The Hebrew month of Elul started a few days ago – which means Rosh Hashanah, the Day of Judgement will be here in less than a month. As Rabbi Alan Lew z”l said of Rosh Hashanah,
Standing in the light of God, you can see a great deal more than you ordinarily might, but only to the degree that you are already awake, only in proportion to the time and energy you have devoted to preparing for this encounter.
“So it is that Mateh Moshe proclaimed, ‘every person must prepare himself for thirty days beforehand with repentance and prayer and charity for the day when he will appear in judgment before God on Rosh Hashanah. Therefore let every person scrutinize their actions with a view to mending them. Let them exclude themselves for one hour every day and examine themselves.’” The rabbis tell us that during this time of year we should spend less time in study and more time in introspection and self-evaluation.”
The Jewish tradition tells us this is a time of teshuvah, repentance. We’re supposed to reflect on things we did wrong, fix the damage if we can, ask for forgiveness, and resolve never to sin in that way again. But that model doesn’t really go far enough.
The Hebrew word teshuvah not only means repentance, it means return. A return is a turning, and this is the time of year when we ought to “turn ourselves around,” get ourselves on a better path, strive to improve ourselves, fix our flawed characters, turn to God for help.
Rabbi Israel Salanter, founder of the Mussar movement, said “repairing one bad character trait is harder than learning the entire Talmud.” The Babylonian Talmud is 5,422 pages of dense Aramaic, and to really learn it, not just skim it, is a lifetime project.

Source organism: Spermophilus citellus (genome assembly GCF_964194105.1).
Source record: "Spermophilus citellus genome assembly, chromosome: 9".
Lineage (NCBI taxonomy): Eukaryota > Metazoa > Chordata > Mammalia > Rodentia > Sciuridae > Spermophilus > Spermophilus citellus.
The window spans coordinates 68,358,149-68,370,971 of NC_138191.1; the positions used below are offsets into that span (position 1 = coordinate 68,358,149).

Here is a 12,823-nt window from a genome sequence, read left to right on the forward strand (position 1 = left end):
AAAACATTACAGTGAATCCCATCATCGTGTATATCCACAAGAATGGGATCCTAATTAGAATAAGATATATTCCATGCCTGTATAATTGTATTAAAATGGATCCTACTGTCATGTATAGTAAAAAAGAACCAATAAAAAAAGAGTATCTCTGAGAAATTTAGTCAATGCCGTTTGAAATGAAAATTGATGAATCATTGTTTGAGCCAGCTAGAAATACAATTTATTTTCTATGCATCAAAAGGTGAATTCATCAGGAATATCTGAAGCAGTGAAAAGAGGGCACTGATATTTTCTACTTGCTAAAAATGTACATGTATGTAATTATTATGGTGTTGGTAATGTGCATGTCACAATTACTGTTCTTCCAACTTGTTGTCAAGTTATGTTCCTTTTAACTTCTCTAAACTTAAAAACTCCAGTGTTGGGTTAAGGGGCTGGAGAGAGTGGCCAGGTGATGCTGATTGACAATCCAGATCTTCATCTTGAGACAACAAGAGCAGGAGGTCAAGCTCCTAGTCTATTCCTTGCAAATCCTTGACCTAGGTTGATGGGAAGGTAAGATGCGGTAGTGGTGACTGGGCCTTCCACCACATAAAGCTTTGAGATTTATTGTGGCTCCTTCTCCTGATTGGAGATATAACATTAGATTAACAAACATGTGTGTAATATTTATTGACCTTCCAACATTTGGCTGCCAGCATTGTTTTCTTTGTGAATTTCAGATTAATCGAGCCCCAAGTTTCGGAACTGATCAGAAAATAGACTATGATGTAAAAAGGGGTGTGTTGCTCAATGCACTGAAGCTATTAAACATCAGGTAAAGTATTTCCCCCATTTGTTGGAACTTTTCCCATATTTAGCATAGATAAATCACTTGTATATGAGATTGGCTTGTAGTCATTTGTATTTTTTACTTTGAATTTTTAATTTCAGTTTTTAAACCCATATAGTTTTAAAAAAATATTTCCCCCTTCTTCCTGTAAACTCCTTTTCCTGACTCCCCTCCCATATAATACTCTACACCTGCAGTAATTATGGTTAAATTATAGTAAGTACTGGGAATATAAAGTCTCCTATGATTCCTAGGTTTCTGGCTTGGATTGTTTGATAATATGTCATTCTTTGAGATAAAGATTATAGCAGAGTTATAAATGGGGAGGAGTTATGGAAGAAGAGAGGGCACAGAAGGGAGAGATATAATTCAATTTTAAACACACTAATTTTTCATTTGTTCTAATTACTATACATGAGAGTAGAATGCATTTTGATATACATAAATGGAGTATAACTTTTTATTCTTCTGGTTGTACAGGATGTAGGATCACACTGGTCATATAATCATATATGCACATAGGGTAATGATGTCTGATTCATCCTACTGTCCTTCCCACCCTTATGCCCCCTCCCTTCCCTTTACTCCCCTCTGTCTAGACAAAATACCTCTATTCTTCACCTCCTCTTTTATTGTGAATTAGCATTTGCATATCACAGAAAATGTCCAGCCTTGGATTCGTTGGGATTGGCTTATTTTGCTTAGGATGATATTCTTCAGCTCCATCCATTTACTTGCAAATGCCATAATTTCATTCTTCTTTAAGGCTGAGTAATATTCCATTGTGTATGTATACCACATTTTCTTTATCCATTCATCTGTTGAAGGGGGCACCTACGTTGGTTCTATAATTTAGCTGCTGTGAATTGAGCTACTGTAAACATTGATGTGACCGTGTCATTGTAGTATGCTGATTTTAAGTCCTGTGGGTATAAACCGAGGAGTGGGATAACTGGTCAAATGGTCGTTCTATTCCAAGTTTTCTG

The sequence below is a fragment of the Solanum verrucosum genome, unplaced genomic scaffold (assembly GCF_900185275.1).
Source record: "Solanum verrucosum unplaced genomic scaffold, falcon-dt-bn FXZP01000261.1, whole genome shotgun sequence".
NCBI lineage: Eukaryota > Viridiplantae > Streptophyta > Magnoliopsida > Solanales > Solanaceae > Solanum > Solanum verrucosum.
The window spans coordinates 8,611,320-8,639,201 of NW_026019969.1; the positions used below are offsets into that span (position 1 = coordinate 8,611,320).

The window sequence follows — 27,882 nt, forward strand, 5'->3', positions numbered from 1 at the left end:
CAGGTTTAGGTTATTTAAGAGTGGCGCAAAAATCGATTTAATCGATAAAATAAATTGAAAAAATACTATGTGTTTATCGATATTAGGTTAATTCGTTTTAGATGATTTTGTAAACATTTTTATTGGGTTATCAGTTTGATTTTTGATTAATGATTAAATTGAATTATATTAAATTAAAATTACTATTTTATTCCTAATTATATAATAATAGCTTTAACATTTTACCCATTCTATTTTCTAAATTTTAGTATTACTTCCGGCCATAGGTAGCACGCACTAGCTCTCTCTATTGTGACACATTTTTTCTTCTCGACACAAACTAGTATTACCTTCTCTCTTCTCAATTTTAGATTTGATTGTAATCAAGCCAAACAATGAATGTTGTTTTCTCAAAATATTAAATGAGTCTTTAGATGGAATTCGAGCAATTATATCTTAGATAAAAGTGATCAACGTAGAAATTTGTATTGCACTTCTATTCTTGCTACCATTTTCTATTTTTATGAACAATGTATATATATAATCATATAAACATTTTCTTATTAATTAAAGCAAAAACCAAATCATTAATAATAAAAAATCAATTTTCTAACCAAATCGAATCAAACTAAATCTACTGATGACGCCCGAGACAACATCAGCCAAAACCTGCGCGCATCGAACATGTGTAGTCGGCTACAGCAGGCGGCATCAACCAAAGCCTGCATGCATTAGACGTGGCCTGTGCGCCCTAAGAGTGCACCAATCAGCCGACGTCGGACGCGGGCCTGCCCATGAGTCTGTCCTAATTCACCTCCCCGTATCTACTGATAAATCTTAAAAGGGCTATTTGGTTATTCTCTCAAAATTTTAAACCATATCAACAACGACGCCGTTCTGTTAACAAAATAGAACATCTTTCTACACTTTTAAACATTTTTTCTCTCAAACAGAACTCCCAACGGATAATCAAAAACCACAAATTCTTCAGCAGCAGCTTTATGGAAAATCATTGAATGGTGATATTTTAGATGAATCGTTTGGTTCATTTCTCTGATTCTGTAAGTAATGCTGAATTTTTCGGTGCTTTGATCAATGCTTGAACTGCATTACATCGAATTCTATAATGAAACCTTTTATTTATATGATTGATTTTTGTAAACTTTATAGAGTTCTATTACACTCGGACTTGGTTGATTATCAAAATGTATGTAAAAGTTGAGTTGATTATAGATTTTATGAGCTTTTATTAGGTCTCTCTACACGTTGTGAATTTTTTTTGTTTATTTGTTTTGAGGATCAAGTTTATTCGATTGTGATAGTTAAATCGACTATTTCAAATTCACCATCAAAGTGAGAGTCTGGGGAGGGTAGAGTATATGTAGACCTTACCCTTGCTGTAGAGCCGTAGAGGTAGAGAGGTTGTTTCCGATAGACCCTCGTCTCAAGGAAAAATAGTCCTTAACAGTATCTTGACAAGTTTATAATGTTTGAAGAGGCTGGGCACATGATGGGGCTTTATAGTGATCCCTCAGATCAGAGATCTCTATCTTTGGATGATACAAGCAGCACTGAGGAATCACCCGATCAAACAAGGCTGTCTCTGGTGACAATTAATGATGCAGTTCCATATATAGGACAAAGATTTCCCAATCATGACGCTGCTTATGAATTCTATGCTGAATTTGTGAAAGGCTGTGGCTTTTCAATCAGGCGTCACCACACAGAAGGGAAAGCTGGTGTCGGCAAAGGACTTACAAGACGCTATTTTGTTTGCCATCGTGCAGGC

I can believe that fixing one character trait is harder than mastering the Talmud. This year it feels like character trait I’m most focused on cultivating is patience. Not that I chose patience, patience chose me, or the circumstances in my life are choosing patience for me. I’ve been seriously underemployed since the end of June when I finished my tenure as interim rabbi in Birmingham, Alabama. It appears I have a job lined up; but I have to be patient and wait for certain other things to happen that aren’t in my control. So temporarily my partner Susy and I are staying with friends, as we know we’re going to be relocating, but aren’t 100% sure where to yet. The people we’re staying with are lovely, and generous to be sharing their home with us, but it’s not our home, our space, and so it’s a little uncomfortable…but I have to relax, be patient, and not stress over the sense of my life being completely up in the air. I’m feeling homesick, and want to get back and spend some months in Jerusalem with my friends and kids, yet I need to wait for the job thing to sort itself out, so I also have to be patient about waiting for that.
A few weeks ago, I had a reminder of my impatience, and my need to cultivate more patience. I climbed Mt. Bierstadt, one of Colorado’s “14ers,” mountains that are over 14,000 feet high (4,270 meters). On the way down I jogged when the trail was smooth enough to allow for that. I found myself stuck behind some slower people, and instead of just waiting for a good spot to get past them, I tried to scoot around them on the edge of the trail. The trail was unstable at the side where I went, and I took a fall, scraping my knee and hand. Nothing serious – thank God, as I temporarily don’t have health insurance (misunderstanding about continuing insurance from my last job). I should have been a little more patient…
What’s the character trait you’d like to improve this year? What do you want to change about yourself that would make you a better person?